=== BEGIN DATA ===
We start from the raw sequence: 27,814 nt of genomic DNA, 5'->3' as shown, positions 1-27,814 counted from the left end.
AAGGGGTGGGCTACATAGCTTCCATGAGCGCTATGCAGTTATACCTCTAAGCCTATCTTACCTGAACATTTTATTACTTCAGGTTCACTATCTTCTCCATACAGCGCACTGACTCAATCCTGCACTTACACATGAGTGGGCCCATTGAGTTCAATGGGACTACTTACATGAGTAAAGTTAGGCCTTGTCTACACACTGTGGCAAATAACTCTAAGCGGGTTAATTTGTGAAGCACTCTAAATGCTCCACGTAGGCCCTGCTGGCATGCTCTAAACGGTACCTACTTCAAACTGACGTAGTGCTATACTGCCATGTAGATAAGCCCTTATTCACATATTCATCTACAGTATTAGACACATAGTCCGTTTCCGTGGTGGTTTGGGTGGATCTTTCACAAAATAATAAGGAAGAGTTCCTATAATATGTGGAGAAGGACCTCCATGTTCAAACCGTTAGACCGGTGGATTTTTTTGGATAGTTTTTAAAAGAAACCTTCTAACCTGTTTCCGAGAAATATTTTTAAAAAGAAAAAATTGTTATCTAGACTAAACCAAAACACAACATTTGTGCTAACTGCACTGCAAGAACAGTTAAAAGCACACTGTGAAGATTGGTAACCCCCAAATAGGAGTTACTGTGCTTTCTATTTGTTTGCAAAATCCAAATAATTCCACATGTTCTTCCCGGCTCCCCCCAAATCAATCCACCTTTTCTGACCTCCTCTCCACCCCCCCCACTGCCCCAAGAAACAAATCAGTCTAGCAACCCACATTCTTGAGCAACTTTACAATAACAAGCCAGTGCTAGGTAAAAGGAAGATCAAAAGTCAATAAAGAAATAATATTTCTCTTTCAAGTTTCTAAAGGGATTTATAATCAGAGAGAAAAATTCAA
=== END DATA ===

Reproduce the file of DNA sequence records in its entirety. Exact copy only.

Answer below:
We start from the raw sequence: 27,814 nt of genomic DNA, 5'->3' as shown, positions 1-27,814 counted from the left end.
AAGGGGTGGGCTACATAGCTTCCATGAGCGCTATGCAGTTATACCTCTAAGCCTATCTTACCTGAACATTTTATTACTTCAGGTTCACTATCTTCTCCATACAGCGCACTGACTCAATCCTGCACTTACACATGAGTGGGCCCATTGAGTTCAATGGGACTACTTACATGAGTAAAGTTAGGCCTTGTCTACACACTGTGGCAAATAACTCTAAGCGGGTTAATTTGTGAAGCACTCTAAATGCTCCACGTAGGCCCTGCTGGCATGCTCTAAACGGTACCTACTTCAAACTGACGTAGTGCTATACTGCCATGTAGATAAGCCCTTATTCACATATTCATCTACAGTATTAGACACATAGTCCGTTTCCGTGGTGGTTTGGGTGGATCTTTCACAAAATAATAAGGAAGAGTTCCTATAATATGTGGAGAAGGACCTCCATGTTCAAACCGTTAGACCGGTGGATTTTTTTGGATAGTTTTTAAAAGAAACCTTCTAACCTGTTTCCGAGAAATATTTTTAAAAAGAAAAAATTGTTATCTAGACTAAACCAAAACACAACATTTGTGCTAACTGCACTGCAAGAACAGTTAAAAGCACACTGTGAAGATTGGTAACCCCCAAATAGGAGTTACTGTGCTTTCTATTTGTTTGCAAAATCCAAATAATTCCACATGTTCTTCCCGGCTCCCCCCAAATCAATCCACCTTTTCTGACCTCCTCTCCACCCCCCCCACTGCCCCAAGAAACAAATCAGTCTAGCAACCCACATTCTTGAGCAACTTTACAATAACAAGCCAGTGCTAGGTAAAAGGAAGATCAAAAGTCAATAAAGAAATAATATTTCTCTTTCAAGTTTCTAAAGGGATTTATAATCAGAGAGAAAAATTCAA